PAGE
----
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Nato and Russia to discuss Ukraine

BBC News BBC News 8/04/2016
Children visit a Sukhoi Su-30SM fighter jet during a Russian naval open day near Simferopol, Crimea, 4 March: Children visited the cockpit of a Sukhoi Su-30SM fighter jet during a Russian naval open day in Crimea last month © AFP Children visited the cockpit of a Sukhoi Su-30SM fighter jet during a Russian naval open day in Crimea last month

Nato and Russia are to meet to discuss the Ukraine crisis, which has severely strained relations since Moscow's annexation of Crimea in 2014.

The Nato-Russia Council will convene in the next two weeks to discuss the peace process in eastern Ukraine, as well as the situation in Afghanistan.

But Nato Secretary-General Jens Stoltenberg warned that it was not a "return to business as usual".

Nato has moved to bolster its forces in its east European member states.

The forthcoming meeting, Mr Stoltenberg said, was "the continuation of our political dialogue as agreed by Nato heads of state and government".

"At the same time, there will be no return to business as usual until Russia again respects international law," he added.

The Nato-Russia Council was established in 2002. Meetings at ambassadorial level have not taken place since June 2014, although there has been other political dialogue.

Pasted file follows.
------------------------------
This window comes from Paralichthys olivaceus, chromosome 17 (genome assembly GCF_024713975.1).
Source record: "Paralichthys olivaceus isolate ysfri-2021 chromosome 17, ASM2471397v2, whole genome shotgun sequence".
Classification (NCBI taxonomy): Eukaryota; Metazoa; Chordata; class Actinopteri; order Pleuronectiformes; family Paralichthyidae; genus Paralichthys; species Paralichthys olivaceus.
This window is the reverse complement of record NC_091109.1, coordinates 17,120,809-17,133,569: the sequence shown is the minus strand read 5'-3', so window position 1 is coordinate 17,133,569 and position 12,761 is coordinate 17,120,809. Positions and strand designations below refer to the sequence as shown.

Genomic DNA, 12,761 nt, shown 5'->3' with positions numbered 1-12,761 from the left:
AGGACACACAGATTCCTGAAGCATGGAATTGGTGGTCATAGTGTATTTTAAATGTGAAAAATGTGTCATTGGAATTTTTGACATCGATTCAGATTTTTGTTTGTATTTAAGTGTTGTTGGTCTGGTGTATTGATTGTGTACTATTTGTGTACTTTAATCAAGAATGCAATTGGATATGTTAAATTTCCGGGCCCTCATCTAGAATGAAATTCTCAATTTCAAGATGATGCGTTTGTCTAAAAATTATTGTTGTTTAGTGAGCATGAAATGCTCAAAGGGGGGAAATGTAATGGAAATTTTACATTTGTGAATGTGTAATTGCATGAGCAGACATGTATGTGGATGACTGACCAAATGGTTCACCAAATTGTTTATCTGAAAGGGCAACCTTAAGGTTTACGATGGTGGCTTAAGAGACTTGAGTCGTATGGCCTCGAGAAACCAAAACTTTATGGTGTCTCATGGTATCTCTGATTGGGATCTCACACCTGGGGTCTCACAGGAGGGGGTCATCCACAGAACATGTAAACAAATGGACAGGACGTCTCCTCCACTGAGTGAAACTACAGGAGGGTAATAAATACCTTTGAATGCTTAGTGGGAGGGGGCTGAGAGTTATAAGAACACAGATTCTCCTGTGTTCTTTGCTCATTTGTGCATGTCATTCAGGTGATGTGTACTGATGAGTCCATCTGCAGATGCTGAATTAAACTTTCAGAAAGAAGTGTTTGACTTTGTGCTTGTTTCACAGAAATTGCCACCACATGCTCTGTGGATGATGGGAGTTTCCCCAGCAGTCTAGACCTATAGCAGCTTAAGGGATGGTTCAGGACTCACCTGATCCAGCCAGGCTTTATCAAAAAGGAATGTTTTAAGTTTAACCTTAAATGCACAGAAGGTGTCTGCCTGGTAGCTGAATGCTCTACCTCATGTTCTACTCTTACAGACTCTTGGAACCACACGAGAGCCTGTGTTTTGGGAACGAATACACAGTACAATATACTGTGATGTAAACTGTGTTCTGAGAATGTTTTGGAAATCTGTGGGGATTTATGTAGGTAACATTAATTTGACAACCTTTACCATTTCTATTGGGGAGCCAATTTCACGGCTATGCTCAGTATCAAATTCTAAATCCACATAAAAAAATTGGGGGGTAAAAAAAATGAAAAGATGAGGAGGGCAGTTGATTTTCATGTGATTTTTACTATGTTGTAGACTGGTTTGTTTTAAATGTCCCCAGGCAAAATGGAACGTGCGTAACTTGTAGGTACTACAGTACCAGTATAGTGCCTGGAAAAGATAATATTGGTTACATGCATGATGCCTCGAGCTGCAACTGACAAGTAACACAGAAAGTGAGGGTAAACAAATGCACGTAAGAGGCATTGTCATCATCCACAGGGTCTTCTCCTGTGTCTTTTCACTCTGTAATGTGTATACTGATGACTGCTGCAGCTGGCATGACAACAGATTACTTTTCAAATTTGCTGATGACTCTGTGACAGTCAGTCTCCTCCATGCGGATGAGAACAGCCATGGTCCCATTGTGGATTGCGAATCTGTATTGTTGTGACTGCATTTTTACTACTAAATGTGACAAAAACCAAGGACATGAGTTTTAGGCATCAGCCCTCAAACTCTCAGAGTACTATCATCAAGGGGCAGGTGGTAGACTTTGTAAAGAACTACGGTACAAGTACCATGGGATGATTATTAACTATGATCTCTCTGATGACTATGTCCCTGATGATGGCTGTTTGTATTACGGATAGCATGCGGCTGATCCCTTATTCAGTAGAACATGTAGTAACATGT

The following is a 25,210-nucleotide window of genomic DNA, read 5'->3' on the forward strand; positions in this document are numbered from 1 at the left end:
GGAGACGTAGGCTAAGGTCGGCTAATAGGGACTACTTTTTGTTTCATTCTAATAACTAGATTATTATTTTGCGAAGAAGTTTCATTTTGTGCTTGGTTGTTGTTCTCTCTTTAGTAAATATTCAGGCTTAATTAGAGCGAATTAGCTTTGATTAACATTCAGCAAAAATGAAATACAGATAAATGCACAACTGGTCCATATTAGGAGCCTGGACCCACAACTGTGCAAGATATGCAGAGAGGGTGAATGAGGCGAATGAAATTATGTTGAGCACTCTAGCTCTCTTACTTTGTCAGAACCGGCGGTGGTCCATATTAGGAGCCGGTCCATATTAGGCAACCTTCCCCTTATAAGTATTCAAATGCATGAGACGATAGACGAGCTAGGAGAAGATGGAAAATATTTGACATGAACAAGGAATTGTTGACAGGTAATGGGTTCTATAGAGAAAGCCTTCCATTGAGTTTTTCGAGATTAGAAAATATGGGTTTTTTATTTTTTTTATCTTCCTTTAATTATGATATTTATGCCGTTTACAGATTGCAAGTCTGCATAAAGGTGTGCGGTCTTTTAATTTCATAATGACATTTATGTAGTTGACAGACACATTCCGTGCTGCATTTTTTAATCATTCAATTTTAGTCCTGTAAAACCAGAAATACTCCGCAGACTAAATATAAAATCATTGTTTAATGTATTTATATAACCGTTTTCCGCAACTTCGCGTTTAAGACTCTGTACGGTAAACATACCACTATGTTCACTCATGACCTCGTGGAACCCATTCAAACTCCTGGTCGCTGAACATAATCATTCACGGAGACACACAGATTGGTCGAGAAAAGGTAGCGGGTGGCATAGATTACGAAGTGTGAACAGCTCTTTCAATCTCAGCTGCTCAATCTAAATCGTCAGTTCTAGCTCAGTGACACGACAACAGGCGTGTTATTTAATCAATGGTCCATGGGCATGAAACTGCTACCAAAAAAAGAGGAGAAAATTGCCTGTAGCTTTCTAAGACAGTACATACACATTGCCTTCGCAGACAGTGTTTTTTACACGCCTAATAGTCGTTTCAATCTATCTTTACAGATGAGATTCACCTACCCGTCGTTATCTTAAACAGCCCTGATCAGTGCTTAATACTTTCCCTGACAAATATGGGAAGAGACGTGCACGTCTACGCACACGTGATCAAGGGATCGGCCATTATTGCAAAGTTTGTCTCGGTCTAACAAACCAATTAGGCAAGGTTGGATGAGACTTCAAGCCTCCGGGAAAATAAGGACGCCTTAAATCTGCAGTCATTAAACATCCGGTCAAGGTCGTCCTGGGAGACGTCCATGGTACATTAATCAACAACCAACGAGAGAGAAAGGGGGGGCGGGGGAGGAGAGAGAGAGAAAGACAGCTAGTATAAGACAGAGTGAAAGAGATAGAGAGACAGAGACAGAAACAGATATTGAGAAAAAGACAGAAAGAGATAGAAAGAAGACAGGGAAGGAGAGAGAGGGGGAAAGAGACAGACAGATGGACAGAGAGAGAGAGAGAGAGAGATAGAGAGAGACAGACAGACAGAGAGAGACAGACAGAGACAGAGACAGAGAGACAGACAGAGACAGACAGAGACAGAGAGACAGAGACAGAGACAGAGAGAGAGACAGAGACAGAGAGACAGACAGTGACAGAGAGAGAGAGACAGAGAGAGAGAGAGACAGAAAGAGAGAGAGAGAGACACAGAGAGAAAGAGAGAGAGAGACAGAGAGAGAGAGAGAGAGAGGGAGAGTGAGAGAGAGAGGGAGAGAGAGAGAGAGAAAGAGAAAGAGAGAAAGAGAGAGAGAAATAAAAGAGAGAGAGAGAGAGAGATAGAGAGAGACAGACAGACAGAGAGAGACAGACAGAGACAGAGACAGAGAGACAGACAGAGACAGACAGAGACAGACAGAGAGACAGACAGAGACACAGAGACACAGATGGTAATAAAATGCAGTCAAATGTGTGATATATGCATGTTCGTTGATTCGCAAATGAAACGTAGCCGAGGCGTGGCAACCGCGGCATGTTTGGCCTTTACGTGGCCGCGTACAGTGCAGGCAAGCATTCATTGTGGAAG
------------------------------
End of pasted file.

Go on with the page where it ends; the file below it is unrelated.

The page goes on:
Armoured brigades

Nato announced last month that an extra armoured brigade would be deployed in eastern Europe, meaning a total of three will be there on a continuous basis.

Gen Philip Breedlove, the senior US commander in Europe, talked of "reassuring... Nato allies and partners in the wake of an aggressive Russia in eastern Europe and elsewhere".

Russia is widely accused of covertly backing the rebels who now control much of eastern Ukraine after a bloody armed conflict with the government in Kiev.

Late last year, Russian President Vladimir Putin described Nato's expansion as a threat to his country.

A national security paper was updated to say that Nato's recent build-up of military potential around Russia's borders constituted "violations of norms of international law".

Tension between Nato and Russia, which both possess huge nuclear arsenals dating back to the Cold War, has clouded international relations since the annexation of Crimea from Ukraine following the peninsula's disputed referendum on self-determination.

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